Found 17 matches for kindness
Effect of kindness-based meditation on health and well-being: a systematic review and meta-analysis.
OBJECTIVE: Kindness-based meditation (KBM) is a rubric covering meditation techniques developed to elicit kindness in a conscious way. Some techniques, for example, loving-kindness meditation and compassion meditation, have been included in programs aimed at improving health and well-being. Our aim was to systematically review and meta-analyze the evidence available from randomized controlled trials (RCTs) comparing the effects of KBM on health and well-being against passive and active control groups in patients and the general population. METHOD: Searches were completed in March 2013. Two reviewers applied predetermined eligibility criteria (RCTs, peer-reviewed publications, theses or conference proceedings, adult participants, KBM interventions) and extracted the data. Meta-analyses used random-effects models. RESULTS: Twenty-two studies were included. KBM was moderately effective in decreasing self-reported depression (standard mean difference [Hedges's g] = -0.61, 95% confidence interval [CI] [-1.08, -0.14]) and increasing mindfulness (Hedges's g = 0.63, 95% CI [0.22, 1.05]), compassion (Hedges's g = 0.61, 95% CI [0.24, 0.99]) and self-compassion (Hedges's g = 0.45, 95% CI [0.15, 0.75]) against passive controls. Positive emotions were increased (Hedges's g = 0.42, 95% CI [0.10, 0.75]) against progressive relaxation. Exposure to KBM may initially be challenging for some people. RESULTS were inconclusive for some outcomes, in particular against active controls. The methodological quality of the reports was low to moderate. RESULTS suffered from imprecision due to wide CIs deriving from small studies. CONCLUSIONS: KBM showed evidence of benefits for the health of individuals and communities through its effects on well-being and social interaction. Further research including well-conducted large RCTs is warranted.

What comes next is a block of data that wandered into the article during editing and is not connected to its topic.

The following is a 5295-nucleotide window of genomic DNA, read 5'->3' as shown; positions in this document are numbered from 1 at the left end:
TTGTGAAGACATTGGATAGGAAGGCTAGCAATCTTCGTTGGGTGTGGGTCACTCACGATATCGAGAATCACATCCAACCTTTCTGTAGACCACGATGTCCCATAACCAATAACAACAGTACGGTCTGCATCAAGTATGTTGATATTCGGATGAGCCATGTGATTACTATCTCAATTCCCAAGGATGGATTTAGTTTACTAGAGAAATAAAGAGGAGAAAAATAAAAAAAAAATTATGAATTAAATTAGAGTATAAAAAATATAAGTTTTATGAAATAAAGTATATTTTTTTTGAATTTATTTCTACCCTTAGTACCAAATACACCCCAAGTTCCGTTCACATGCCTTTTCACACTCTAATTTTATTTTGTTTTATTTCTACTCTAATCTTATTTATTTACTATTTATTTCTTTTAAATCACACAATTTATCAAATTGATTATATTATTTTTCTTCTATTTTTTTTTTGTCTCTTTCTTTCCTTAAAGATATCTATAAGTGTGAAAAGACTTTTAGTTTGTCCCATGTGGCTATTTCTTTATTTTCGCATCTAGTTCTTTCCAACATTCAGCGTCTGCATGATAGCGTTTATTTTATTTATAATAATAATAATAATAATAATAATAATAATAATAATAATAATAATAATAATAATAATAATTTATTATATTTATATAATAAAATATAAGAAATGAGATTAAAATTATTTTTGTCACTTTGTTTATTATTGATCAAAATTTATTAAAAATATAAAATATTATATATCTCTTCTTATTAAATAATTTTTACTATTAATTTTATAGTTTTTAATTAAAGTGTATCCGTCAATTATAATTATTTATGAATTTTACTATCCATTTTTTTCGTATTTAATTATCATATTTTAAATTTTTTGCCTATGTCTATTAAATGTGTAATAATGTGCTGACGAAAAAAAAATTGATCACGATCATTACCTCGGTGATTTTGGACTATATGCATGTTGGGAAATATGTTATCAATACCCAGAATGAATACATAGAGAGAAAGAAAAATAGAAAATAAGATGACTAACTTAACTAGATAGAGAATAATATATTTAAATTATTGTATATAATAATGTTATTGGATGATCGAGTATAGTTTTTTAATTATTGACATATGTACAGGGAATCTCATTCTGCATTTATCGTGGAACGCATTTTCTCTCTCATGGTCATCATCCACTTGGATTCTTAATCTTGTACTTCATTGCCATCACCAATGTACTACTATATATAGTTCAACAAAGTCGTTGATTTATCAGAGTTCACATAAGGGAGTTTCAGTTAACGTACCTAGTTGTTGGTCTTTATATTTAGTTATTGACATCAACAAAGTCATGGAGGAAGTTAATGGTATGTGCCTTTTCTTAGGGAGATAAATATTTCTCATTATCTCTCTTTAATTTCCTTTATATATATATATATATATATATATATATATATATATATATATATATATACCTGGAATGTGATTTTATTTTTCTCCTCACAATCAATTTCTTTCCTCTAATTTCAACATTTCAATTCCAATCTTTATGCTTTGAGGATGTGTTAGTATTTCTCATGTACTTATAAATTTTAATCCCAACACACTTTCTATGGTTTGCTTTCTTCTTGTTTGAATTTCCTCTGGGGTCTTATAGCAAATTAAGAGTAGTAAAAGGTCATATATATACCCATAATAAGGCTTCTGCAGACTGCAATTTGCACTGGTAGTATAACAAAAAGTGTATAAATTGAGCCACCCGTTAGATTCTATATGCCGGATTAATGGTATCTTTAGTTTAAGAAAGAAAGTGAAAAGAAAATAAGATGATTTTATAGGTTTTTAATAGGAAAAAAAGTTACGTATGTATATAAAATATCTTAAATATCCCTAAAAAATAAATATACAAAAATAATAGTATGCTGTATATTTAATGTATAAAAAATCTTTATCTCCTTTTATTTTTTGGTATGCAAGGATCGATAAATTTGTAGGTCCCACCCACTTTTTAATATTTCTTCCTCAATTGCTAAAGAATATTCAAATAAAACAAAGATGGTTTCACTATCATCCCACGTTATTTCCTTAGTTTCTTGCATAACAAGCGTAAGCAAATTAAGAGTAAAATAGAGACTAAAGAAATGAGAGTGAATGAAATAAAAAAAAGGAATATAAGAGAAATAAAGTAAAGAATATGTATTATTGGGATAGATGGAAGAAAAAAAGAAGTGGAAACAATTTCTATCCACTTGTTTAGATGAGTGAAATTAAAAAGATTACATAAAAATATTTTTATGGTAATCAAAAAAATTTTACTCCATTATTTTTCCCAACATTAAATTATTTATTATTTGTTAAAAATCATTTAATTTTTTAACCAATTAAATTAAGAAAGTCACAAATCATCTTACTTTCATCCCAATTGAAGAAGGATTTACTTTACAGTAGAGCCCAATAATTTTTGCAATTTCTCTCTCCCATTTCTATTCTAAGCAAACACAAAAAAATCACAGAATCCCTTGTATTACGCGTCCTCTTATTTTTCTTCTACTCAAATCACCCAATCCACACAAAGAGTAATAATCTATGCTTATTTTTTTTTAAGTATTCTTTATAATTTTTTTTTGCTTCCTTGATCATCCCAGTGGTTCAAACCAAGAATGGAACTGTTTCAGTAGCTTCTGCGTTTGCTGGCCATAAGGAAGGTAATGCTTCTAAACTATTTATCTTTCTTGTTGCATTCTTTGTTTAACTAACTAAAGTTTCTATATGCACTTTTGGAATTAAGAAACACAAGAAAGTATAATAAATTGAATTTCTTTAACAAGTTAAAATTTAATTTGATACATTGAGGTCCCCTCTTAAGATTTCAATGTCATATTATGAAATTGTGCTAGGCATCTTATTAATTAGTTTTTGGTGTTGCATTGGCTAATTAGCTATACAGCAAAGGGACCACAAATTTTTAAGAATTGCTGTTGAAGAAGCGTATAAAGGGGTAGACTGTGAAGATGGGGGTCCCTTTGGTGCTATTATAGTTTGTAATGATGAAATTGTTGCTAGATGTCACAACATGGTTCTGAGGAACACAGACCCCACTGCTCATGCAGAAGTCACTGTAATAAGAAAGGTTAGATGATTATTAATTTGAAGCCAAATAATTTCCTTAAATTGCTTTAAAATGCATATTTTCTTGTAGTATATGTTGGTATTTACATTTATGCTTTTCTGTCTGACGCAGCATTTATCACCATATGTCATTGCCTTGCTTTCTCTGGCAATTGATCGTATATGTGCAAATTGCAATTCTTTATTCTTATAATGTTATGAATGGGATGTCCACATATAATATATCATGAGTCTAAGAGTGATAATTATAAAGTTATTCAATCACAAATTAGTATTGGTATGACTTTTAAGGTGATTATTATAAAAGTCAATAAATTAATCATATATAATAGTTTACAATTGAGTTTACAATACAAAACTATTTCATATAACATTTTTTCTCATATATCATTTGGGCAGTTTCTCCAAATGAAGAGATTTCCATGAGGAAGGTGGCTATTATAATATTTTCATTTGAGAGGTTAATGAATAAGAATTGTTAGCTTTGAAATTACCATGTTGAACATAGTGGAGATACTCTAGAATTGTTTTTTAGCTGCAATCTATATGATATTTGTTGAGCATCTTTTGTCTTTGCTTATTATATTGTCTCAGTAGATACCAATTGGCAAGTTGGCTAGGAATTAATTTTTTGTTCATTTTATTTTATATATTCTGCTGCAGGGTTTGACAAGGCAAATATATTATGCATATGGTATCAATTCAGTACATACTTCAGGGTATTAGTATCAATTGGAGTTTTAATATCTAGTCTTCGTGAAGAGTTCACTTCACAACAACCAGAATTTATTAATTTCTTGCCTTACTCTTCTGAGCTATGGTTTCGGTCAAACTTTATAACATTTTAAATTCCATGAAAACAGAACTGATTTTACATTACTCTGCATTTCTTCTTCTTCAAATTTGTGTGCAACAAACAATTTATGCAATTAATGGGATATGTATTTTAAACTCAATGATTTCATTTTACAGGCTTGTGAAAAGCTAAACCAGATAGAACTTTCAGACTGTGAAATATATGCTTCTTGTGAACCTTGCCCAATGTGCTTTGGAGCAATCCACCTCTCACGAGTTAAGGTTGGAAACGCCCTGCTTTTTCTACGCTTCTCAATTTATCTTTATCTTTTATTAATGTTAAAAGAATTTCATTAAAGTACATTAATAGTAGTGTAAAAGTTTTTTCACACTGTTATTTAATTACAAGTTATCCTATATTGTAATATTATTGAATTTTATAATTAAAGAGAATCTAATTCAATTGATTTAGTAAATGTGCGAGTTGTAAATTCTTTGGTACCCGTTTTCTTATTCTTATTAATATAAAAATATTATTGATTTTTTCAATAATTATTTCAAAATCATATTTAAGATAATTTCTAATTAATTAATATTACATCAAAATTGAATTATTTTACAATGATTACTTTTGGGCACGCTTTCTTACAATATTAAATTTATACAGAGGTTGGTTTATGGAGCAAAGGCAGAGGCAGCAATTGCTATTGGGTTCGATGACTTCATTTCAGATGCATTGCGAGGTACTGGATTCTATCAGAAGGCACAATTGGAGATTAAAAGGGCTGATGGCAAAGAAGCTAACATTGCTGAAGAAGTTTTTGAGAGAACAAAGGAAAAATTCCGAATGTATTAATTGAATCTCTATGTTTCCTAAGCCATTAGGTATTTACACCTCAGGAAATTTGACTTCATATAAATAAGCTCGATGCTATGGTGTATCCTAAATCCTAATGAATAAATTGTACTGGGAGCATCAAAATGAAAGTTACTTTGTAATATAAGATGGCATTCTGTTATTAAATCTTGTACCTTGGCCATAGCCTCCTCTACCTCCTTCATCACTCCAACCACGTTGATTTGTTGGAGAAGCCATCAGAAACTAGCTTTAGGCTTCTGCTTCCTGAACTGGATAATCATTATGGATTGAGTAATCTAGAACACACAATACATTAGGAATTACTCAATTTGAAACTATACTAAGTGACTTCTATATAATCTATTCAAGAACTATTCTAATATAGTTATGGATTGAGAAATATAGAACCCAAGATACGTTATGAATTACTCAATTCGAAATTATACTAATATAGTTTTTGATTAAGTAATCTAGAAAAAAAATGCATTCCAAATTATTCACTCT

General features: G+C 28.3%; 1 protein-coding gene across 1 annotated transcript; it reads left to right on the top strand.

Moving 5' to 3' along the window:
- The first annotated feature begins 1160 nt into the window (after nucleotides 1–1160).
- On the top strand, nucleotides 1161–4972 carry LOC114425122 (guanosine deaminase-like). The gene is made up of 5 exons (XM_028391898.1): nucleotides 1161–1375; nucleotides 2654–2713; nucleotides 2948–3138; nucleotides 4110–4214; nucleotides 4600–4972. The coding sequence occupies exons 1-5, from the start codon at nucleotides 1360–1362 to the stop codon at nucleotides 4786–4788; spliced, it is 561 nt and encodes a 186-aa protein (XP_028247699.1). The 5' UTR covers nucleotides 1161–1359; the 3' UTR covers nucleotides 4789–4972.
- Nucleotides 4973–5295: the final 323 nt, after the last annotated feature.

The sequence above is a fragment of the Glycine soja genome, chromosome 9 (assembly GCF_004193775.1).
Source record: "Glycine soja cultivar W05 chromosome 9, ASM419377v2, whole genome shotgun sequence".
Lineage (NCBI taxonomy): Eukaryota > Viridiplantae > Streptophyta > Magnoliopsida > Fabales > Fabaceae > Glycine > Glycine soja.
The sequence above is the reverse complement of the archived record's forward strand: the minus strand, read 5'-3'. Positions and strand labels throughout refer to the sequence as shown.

BACKGROUND: Evidence suggests that facilitating empathy could improve individuals' well-being. Loving-kindness meditation (LKM) could be a facilitator, and online delivery a cost-effective format. METHODS: We conducted an internet-based randomised controlled trial recruiting 809 adults to test whether an LKM course improves well-being through evoking pleasant emotions, psychological resources, and altruism compared to a light physical exercise course (LE). Participants in both arms followed video-based instructions, completed post-intervention questionnaires, and used online diaries and forums. To measure altruism £10/$10 were offered to participants with a choice of donating all/half to charity. Thematic analysis was applied to diary/forum entries. RESULTS: Both courses increased well-being without significant differences. LKM participants were less anxious than LE participants (ß = -0.22, 95% confidence interval (CI) [-0.43, -0.02], p = .03), and more likely to donate £5/$5 (Relative Risk = 3.57, 95%CI [0.82, 15.50], p = .09). Attrition was high (82%). Participants engaged in diary/forum usage. LKM was an emotionally intense experience, generating deep reflections and increased connectedness but difficult for some to process. LE led to gentle increases in relaxation, generating a sense of achievement. CONCLUSIONS: Future research needs to confirm findings and devise ways of delivering online LKM effectively to diverse populations.
A Non-Randomised Feasibility Trial Assessing the Efficacy of a Mindfulness-Based Intervention for Teachers to Reduce Stress and Improve Well-Being
© 2015, Springer Science+Business Media New York. Teacher stress is a serious and endemic concern. Mindfulness-based interventions show promise in reducing stress and increasing well-being by cultivating mindfulness and self-compassion. This feasibility trial evaluated a mindfulness-based programme customised for teachers. A sample of 89 secondary school teachers and staff were recruited and self-selected into the intervention (n = 49) or comparison (n = 40) conditions. Participants were asked to complete self-reports which measured stress (PSS), well-being (WEMWBS), mindfulness (FFMQ), and self-compassion (SCS; Kindness and Self-Judgement) at baseline and after the completion of the intervention. Results revealed that individuals in the intervention condition reported significant reductions in stress, and significant increases in well-being post-intervention in comparison to their counterparts in the comparison group. There was an observed large effect (ηp2>.14) for the intervention on all outcome measures, an effect that was maintained when controlling for baseline differences between the intervention and comparison groups. Furthermore, the majority (95 %) of teachers who attended the course found it to be acceptable. These results indicate that a customised mindfulness-based programme for teachers is a promising approach to reducing stress and increasing well-being, mindfulness, and self-compassion among secondary school teachers. However, the results of the current study are preliminary and the next phase of work will involve extending to a larger scale randomised controlled trial.